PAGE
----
Barcelona snapshots

Prof. Brenda WJH Penninx

Brenda WJH Penninx psychiatrist Controversies Psiquiatry Barcelona
Vrije Universiteit, the Netherlands
Talk The intergenerational transmission of stress and resilience
Date Thursday, September 16th, 2021
Time 16:15 - 17:00
Round Table 1. Anxiety and stress-related disorders


Penninx is Professor at the Department of Psychiatry of the Amsterdam UMC, Vrije Universiteit in the Netherlands. Her focus is on cross-disciplinary mental health research which integrates psychiatry, psychology, neuroimaging, genomics, psychoneuroendocrinology, sociology and behavioural medicine. Early in my career she realized that large, well-phenotyped longitudinal studies are crucial to understand how genetic vulnerability and life experiences interplay in determining a person's risk to develop and maintain stress-related mental disorders. This was the stimulus for founding the multi-site, longitudinal Netherlands Study of Depression and Anxiety (, an invaluable research resource for psychiatry which so far yielded >68 PhD-theses and >600 publications. She recently co-initiated the MARIO study that follows high-risk children and young adults in their stress and psychopathology patterns during life ( My work is exemplary in transforming and enhancing the value of longitudinal cohort studies to better understand the multi-nature origin and longitudinal trajectories of stress-related disorders. She currently supervises 4 Assistant Professors, 6 Post-doc fellows, and 20 PhD students. Over 50 PhD students obtained their PhD-degree under her supervision. In 2016, she was elected member of the Royal Dutch Academy of Sciences and Arts.


Prevention is better than cure. This i a saying that still holds true. In mental health, many disorders start rather early in life. Anxiety disorders, for instance, generally start in childhood or adolescence, and the mean age of onset for Depressive disorders is in the early adulthood. When thinking about prevention, one has to focus on high-risk groups where onset risk is increased. As mental disorders often run in families, a family-perspective is therefore a logical focus for prevention. Children of parents with psychiatric disorders are 2-3 times more at risk for developing mental disorders early in their lifes. This can be explained by a combination of both genetic vulnerability and unfavorable living circumstances. Research indeed shows that offspring of patients with mental disorders report higher psychosocial as well as neurobiological vulnerability. Consequently, preventive programs in offsping of psychiatric patients could make a useful addition to improve mental health in the general population. In my presentation I will illustrate this with several examples from own reserach as well as based on other existing literature.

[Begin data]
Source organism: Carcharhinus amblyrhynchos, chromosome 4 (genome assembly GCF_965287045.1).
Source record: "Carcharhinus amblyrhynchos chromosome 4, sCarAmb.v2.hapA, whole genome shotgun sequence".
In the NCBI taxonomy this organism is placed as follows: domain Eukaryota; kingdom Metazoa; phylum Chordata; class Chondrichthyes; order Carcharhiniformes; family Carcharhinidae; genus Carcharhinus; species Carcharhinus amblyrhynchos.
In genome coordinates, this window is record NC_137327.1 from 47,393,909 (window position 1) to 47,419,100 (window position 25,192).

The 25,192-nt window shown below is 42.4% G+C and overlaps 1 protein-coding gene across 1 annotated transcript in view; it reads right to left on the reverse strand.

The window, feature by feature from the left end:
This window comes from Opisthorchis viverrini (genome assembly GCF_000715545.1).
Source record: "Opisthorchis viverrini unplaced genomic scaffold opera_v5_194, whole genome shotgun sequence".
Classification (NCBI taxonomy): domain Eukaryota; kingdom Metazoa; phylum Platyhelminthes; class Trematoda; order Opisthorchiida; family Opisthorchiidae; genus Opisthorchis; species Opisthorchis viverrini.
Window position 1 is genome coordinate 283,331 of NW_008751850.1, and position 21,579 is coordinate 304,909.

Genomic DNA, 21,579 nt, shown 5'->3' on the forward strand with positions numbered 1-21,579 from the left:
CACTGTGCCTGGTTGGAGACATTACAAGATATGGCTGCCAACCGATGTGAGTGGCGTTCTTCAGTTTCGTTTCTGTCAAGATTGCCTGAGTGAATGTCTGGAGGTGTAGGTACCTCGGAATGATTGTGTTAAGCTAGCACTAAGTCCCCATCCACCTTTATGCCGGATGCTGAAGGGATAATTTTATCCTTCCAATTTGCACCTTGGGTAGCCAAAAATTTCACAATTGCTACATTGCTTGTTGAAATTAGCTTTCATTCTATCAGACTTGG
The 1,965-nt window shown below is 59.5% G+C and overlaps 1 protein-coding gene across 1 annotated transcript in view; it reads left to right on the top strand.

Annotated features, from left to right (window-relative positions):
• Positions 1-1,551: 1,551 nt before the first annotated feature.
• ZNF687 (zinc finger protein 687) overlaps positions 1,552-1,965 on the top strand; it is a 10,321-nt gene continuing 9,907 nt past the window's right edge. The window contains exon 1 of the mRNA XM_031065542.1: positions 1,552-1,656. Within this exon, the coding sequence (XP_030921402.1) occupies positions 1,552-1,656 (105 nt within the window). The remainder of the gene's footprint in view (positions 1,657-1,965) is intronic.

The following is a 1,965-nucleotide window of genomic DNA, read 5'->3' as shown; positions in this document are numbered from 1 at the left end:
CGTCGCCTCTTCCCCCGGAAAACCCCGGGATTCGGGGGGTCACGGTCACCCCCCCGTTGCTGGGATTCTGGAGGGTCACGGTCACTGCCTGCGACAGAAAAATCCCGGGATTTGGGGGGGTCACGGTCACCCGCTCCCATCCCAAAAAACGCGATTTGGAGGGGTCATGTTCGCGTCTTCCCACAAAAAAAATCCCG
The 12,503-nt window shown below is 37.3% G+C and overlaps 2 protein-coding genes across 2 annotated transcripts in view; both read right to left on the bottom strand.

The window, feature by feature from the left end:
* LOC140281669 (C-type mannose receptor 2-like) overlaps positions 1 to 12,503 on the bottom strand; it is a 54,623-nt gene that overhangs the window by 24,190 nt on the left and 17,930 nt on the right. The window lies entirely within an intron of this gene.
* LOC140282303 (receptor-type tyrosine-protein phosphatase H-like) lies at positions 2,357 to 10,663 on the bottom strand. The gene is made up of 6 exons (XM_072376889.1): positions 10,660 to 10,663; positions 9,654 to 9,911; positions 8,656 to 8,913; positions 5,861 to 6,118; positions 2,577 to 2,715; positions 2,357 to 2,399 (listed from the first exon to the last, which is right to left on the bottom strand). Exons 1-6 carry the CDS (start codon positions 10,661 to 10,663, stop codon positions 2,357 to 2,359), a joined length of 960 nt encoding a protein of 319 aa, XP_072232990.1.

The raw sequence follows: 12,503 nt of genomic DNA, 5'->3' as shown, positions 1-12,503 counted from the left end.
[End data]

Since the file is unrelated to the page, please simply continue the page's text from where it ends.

Havinga PJ, Maciejewski DF, Hartman CA, Hillegers MHJ, Schoevers RA, Penninx BWJH. (2021). Prevention programmes for children of parents with a mood/anxiety disorder: Systematic review of existing programmes and meta-analysis of their efficacy. Br J Clin Psychol. 2021 Jun;60(2):212-251. doi: 10.1111/bjc.12277. Epub 2021 Jan 6. PMID: 33410149; PMCID: PMC8248072.

Maciejewski D, Hillegers M, Penninx B. (2018). Offspring of parents with mood disorders: time for more transgenerational research, screening and preventive intervention for this high-risk population. Curr Opin Psychiatry. 2018 Jul;31(4):349-357. doi: 10.1097/YCO.0000000000000423. PMID: 29708895.

Havinga PJ et al. (2017). Doomed for Disorder? High Incidence of Mood and Anxiety Disorders in Offspring of Depressed and Anxious Patients: A Prospective Cohort Study. J Clin Psychiatry. 2017 Jan;78(1):e8-e17. doi: 10.4088/JCP.15m09936. PMID: 27898206.